The following information is an eviction FAQ provided by the National Affordable Housing Management Association. You find the document here.
You can also find the eviction FAQ document and other coronavirus information on our COVID-19 Resources page.
FREQUENTLY ASKED QUESTIONS
This non-binding guidance document shares the views of the Centers for Disease Control and Prevention (CDC), U.S. Department of Health and Human Services (HHS), U.S. Department of Housing and Urban Development (HUD), and U.S. Department of Justice (DOJ) on frequently asked questions about the CDC Order entitled Temporary Halt in Residential Evictions to Prevent the Further Spread of COVID-19, 85 Fed. Reg. 55,292 (Sept. 4, 2020). This guidance document does not create or impose any obligations on any member of the public or any entity beyond those established by the Order. This guidance document is not a comprehensive summary of the duties and obligations under the Order. Individuals should seek the assistance of a legal aid program or private legal counsel (as applicable)* for questions relating to the application of the Order to their individual circumstances.
What does the Order do?
The Order temporarily halts residential evictions of covered persons for nonpayment of rent during September 4, 2020, through December 31, 2020. This means that a landlord, owner of a residential property, or other person with a legal right to pursue an eviction or a possessory action cannot evict for nonpayment of rent any covered person from any residential property in any U.S. state or U.S. territory where the Order applies. We explain where the Order applies and who is covered later in this document.
What does CDC mean by “eviction”?
“Eviction” means any action by a landlord, owner of a residential property, or other person with a legal right to pursue eviction or a possessory action, to remove or cause the removal of a covered person from a residential property. State and local laws with respect to tenant-landlord relations vary, as do the eviction processes used to implement those laws. The judicial process will be carried out according to state and local laws and rules. Eviction does not include foreclosure on a home mortgage.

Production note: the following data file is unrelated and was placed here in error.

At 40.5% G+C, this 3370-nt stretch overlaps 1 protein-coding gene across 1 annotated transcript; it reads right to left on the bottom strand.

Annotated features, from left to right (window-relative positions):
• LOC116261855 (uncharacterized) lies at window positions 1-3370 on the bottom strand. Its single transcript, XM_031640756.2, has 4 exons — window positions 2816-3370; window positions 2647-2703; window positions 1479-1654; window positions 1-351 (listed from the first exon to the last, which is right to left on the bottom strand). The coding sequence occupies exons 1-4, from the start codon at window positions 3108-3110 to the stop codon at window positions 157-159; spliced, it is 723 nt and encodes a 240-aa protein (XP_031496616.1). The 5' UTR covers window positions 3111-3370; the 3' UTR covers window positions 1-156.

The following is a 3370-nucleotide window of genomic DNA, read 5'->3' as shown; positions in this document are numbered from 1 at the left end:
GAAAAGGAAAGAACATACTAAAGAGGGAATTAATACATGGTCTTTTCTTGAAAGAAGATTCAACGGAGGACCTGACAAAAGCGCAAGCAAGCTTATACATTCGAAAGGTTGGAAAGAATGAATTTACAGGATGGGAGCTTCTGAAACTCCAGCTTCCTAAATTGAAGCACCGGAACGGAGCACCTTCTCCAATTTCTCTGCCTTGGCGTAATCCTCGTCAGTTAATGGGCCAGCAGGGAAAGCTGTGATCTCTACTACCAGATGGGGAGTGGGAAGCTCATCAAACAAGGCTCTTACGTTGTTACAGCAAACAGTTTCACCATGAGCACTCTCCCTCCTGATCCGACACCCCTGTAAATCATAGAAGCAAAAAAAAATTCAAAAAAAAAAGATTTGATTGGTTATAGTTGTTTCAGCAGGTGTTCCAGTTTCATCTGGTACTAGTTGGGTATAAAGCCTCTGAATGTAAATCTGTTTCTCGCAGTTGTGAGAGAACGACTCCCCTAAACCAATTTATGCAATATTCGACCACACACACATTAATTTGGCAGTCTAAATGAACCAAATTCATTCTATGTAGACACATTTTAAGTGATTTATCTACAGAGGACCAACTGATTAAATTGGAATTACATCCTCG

As indicated in the Order, courts should take into account the Order’s instruction not to evict a covered person from rental properties where the Order applies. The Order is not intended to terminate or suspend the operations of any state or local court. Nor is it intended to prevent landlords from starting eviction proceedings, provided that the actual eviction of a covered person for non-payment of rent does NOT take place during the period of the Order. State and local courts may take judicial notice of the CDC Order, and the associated criminal penalties that may be imposed for non-compliance in making a formal judgment about any pending or future eviction action filed while this Order remains in effect.
* For more information on legal aid programs, see the following: Legal Services Corporation (https://www.lsc.gov/what-legal-aid/find-legal-aid) and the ACL Elder Care Locator (https://eldercare.acl.gov/Public/Index.aspx).
Who is a “covered person” for purposes of this Order?
A “covered person” is any tenant, lessee, or resident of a residential property who provides to their landlord, the owner of the residential property, or other person with a legal right to pursue eviction or a possessory action, a declaration under penalty of perjury that:
- (1) The individual has used best efforts to obtain all available government assistance for rent or housing;
- (2) The individual either (i) expects to earn no more than $99,000 in annual income for Calendar Year 2020 (or no more than $198,000 if filing a joint tax return), (ii) was not required to report any income in 2019 to the U.S. Internal Revenue Service, or (iii) received an Economic Impact Payment (stimulus check) pursuant to Section 2201 of the CARES Act;
- (3) The individual is unable to pay the full rent or make a full housing payment due to substantial loss of household income, loss of compensable hours of work or wages, a lay-off, or extraordinary out-of-pocket medical expenses*;
- (4) The individual is using best efforts to make timely partial payments that are as close to the full payment as the individual’s circumstances may permit, taking into account other nondiscretionary expenses; and
- (5) Eviction would likely render the individual homeless— or force the individual to move into and live in close quarters in a new congregate or shared living setting—because the individual has no other available housing options.
Frequently Asked Questions
How does someone use this protection?